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HEALTH: Should I cut out bread?

HEALTH: Should I cut out bread?

Q For a few years I’ve suffered with bloating, colicky abdominal pains and occasional diarrhoea. I also get a dull headache and feel as though I have no energy. My GP did some blood tests for anaemia and coeliac disease, which came back normal, so my GP said it’s probably irritable bowel syndrome. I tried a gluten-free diet anyway and felt much better. The brain fog and irritability lifted, too. But when I ate a slice of bread the symptoms returned, only settling after a few days back on a gluten-free diet. Could I have coeliac disease after all? 

A If you have coeliac disease (CD) and eat food containing gluten, such as wheat, barley or rye, then the gluten causes an inflammatory reaction, damaging the lining of your gut in the process. It affects an estimated one per cent of the population.

Although gluten is mainly found in bread and cakes, according to functional nutritional therapist Tanya Borowski, it is also increasingly used in processed foods

Symptoms include nausea, bloating and colicky abdominal pain, as well as diarrhoea and/or constipation or unexpected weight loss in severe cases. It may also cause symptoms elsewhere in the body such as fatigue, joint pains or skin problems. And it can lead to headaches, ‘brain fog’, depression, unexplained neurological symptoms and malaise.

However, there is also a broader group – those with non-coeliac gluten sensitivity (NCGS) – with milder symptoms, who respond badly to gluten but blood tests and the gut remain normal. Both CD and NCGS are increasing. Although gluten is mainly found in bread and cakes, according to functional nutritional therapist Tanya Borowski it is also increasingly used in processed foods. She points out that gluten is a complex protein, which is often only partially broken down in the gut during digestion, causing inflammation and a leaky gut. This allows partially digested food, inflammatory substances and microbes to pass into the blood. The overstimulated immune system then reacts to these, causing inflammation elsewhere.

The definitive test for CD is an intestinal biopsy via an endoscope, which will show significant gut-lining damage. I would strongly encourage you to discuss with your GP a gastroenterology referral, to consider this option. If it’s positive you will also need to be tested for osteoporosis, monitored for iron, vitamin B12 or folate deficiencies as well as (although rare) for intestinal cancer. A study by Columbia University Medical Center has shown that wheat exposure in the NCGS group is triggering a systemic immune reaction and intestinal damage.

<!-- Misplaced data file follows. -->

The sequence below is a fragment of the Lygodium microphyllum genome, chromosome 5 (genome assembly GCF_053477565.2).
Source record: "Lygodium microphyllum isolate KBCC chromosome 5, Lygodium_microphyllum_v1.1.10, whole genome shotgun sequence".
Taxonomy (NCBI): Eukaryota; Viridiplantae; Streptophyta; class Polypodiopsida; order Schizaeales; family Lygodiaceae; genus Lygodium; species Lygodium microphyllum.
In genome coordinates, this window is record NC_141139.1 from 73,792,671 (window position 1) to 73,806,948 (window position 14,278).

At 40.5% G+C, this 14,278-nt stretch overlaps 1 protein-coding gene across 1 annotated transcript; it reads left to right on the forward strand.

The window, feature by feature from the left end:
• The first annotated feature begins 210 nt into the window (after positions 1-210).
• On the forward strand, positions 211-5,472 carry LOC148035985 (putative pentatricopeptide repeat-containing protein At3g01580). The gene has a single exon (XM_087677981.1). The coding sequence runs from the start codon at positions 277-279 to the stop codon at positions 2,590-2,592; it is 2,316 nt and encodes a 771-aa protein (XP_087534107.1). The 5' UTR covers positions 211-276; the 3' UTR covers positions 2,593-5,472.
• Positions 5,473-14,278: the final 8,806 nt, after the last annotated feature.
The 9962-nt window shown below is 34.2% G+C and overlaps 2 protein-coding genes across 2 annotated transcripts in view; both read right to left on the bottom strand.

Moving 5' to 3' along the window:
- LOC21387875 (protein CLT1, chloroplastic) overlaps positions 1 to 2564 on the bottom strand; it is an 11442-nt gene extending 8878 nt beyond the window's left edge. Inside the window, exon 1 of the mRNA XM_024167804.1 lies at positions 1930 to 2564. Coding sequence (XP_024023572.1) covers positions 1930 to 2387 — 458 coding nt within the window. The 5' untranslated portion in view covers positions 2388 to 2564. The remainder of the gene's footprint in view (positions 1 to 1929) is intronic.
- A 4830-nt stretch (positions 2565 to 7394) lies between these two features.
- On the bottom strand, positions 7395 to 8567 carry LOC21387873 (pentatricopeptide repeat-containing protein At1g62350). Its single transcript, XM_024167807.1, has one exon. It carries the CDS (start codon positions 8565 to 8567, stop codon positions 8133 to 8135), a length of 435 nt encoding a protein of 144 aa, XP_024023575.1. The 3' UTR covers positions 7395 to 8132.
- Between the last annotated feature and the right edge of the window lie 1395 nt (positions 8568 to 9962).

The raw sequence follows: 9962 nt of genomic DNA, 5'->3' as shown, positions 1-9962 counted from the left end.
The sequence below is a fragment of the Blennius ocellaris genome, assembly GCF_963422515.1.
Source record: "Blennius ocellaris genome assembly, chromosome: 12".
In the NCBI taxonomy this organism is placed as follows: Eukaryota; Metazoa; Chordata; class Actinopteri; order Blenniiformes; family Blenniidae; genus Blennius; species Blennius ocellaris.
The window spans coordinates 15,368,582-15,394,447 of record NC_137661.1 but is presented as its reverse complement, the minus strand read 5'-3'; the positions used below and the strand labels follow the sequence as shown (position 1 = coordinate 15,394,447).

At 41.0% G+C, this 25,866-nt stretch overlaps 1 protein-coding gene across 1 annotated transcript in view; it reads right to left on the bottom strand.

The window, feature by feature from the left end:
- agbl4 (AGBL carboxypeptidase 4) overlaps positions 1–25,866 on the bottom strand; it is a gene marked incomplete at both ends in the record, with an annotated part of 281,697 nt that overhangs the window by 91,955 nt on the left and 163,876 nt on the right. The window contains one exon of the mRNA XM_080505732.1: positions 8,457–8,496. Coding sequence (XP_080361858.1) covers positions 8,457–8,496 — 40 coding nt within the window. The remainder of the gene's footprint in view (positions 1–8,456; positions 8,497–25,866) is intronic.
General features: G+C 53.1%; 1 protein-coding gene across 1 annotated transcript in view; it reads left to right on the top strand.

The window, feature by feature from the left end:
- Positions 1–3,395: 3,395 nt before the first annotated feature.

However, because there is no blood test, the best way to tell if you have NCGS is by removing wheat/gluten completely from your diet and seeing if your symptoms improve. You should keep a detailed diary.

You might have NCGS if…

● eating gluten causes the symptoms;

● these disappear within a few days on a gluten-free diet;

● reintroduction of gluten causes return of symptoms;

● a blind test (where the participant doesn’t know if they’ve been given gluten) produces the symptoms;

● CD and wheat allergy have been ruled out.

See isitcoeliacdisease.org.uk/overview

The dentists’ trick for healthy teeth

A dentist recently told me about the beneficial effects of something she called ‘oil pulling’. Anything to do with teeth and pulling doesn’t sound appealing, but this simply involves swishing a tablespoon of coconut oil around your mouth and ‘pulling it’ between your teeth for about 15 minutes a day, like a mouthwash.

A dentist recently told me about the beneficial effects of something she called ‘oil pulling’. It simply involves swishing a tablespoon of coconut oil around your mouth and ‘pulling it’ between your teeth for about 15 minutes a day, like a mouthwash

A dentist recently told me about the beneficial effects of something she called ‘oil pulling’. It simply involves swishing a tablespoon of coconut oil around your mouth and ‘pulling it’ between your teeth for about 15 minutes a day, like a mouthwash

A study of 60 volunteers with inflamed gums (gingivitis) were asked to do it for a month, after which there was a significant reduction in plaque and gingivitis. Some people report less bad breath. The reason? Coconut oil has anti-inflammatory and antimicrobial properties so may reduce the growth of bacteria, which cause gum disease.

I’ve been trying it and my teeth definitely feel smooth and clean – although this isn’t an alternative to brushing. Do dispose of it afterwards in a bin as the oil may block drains.

If you have a question you would like answered, email drclarebailey@you.co.uk. Clare will read all your emails but regrets she cannot answer them personally

 

Read more at DailyMail.co.uk


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